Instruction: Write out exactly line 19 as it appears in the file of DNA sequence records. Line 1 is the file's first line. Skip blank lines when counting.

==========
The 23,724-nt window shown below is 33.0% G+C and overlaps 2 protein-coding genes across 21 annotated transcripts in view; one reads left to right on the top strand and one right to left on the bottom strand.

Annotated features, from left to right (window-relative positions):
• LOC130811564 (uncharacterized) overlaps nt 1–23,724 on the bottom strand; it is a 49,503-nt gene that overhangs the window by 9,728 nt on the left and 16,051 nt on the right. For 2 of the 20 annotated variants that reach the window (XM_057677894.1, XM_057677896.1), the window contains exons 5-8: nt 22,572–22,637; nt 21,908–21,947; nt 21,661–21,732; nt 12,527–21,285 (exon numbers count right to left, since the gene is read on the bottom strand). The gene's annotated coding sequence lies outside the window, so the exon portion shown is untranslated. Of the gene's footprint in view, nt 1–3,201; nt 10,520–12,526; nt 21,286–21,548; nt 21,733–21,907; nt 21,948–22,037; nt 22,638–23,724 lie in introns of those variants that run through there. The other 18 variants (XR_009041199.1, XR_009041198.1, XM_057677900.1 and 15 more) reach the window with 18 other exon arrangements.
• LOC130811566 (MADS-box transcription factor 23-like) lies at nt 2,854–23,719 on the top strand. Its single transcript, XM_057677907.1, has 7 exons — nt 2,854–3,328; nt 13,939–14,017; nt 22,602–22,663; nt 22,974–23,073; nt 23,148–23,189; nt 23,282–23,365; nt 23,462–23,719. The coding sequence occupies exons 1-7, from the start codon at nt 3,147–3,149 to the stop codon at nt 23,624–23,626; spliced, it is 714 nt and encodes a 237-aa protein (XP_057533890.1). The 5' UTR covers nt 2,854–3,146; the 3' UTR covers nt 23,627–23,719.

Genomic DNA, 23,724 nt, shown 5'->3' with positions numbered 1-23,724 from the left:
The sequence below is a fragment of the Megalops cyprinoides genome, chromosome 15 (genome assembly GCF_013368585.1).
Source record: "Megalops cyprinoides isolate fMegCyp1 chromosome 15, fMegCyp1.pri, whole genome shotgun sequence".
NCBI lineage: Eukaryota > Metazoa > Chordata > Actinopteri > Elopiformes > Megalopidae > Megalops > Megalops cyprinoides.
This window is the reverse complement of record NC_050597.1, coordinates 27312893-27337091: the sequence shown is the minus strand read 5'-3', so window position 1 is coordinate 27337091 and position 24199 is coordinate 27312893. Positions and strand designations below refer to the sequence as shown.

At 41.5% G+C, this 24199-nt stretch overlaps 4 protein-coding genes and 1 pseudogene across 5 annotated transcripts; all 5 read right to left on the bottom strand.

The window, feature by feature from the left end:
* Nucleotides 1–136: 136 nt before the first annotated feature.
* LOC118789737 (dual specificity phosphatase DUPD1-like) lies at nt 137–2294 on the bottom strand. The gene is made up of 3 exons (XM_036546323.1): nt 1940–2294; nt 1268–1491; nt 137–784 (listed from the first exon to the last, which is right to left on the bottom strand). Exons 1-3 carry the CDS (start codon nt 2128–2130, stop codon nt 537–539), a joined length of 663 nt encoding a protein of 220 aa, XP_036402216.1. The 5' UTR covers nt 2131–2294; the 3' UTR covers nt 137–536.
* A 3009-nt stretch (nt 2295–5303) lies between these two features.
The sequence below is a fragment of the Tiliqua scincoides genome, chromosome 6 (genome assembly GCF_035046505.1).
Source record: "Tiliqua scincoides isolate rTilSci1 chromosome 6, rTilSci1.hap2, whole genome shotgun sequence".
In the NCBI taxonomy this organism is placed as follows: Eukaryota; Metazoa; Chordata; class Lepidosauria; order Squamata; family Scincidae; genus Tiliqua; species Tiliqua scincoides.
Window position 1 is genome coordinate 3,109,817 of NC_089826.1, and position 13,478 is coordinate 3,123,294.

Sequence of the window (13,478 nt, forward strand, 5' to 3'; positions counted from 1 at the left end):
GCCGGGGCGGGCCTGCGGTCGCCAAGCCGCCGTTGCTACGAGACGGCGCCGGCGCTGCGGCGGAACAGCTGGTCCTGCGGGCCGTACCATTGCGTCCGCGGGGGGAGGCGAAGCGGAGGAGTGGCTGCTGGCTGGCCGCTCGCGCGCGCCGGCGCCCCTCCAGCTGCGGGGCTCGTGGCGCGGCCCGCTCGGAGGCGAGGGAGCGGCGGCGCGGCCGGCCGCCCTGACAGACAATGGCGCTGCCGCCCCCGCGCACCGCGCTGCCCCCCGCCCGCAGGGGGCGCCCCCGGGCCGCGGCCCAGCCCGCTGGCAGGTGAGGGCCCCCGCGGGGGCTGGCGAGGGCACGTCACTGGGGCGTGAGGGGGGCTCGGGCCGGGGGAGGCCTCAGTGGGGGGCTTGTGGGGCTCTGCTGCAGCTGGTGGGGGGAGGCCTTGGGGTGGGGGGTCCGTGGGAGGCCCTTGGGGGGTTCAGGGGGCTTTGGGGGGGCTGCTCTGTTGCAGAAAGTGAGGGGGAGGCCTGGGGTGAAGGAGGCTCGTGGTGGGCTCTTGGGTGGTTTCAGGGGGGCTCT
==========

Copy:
Sequence of the window (13,478 nt, forward strand, 5' to 3'; positions counted from 1 at the left end):